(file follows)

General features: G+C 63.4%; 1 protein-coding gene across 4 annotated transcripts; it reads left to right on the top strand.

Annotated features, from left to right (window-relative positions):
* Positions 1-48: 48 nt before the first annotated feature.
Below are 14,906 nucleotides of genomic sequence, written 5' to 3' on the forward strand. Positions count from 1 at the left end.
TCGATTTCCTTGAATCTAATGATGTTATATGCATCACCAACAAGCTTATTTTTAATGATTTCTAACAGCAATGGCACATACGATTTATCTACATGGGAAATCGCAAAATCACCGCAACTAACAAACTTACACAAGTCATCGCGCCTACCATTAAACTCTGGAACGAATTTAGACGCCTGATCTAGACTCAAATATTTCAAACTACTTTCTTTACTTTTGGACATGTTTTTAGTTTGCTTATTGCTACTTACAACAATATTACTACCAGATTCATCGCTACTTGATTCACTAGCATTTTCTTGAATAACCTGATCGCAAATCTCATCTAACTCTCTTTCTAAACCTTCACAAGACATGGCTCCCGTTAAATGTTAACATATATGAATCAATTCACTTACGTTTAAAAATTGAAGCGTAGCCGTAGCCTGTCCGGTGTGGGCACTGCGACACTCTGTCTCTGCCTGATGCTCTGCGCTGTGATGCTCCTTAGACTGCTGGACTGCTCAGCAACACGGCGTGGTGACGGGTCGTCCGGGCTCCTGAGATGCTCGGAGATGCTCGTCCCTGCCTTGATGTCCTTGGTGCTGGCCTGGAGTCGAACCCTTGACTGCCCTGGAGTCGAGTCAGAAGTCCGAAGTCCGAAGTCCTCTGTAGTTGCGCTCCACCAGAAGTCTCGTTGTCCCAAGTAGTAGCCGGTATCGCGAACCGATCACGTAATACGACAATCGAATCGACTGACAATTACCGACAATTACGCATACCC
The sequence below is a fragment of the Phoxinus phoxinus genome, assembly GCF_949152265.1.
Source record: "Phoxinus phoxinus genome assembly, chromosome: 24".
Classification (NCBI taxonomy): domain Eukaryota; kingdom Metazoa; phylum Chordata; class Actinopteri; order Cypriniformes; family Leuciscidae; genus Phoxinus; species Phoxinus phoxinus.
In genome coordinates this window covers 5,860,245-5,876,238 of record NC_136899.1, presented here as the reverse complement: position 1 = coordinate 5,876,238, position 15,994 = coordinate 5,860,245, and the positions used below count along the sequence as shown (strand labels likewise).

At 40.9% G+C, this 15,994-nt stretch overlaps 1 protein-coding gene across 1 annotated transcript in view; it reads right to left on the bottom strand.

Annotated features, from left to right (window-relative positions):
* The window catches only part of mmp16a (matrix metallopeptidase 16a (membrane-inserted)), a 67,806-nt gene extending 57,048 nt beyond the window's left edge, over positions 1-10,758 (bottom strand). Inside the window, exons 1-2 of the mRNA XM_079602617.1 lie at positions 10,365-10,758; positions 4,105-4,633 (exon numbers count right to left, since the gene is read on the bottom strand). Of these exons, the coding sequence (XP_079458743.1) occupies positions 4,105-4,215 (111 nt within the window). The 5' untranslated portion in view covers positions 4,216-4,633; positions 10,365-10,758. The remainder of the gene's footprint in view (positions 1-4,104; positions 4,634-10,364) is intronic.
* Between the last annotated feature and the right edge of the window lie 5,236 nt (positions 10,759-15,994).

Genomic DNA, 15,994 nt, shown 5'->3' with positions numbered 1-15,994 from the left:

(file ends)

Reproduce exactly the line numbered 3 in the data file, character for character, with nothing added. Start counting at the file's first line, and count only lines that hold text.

* Positions 1-48: 48 nt before the first annotated feature.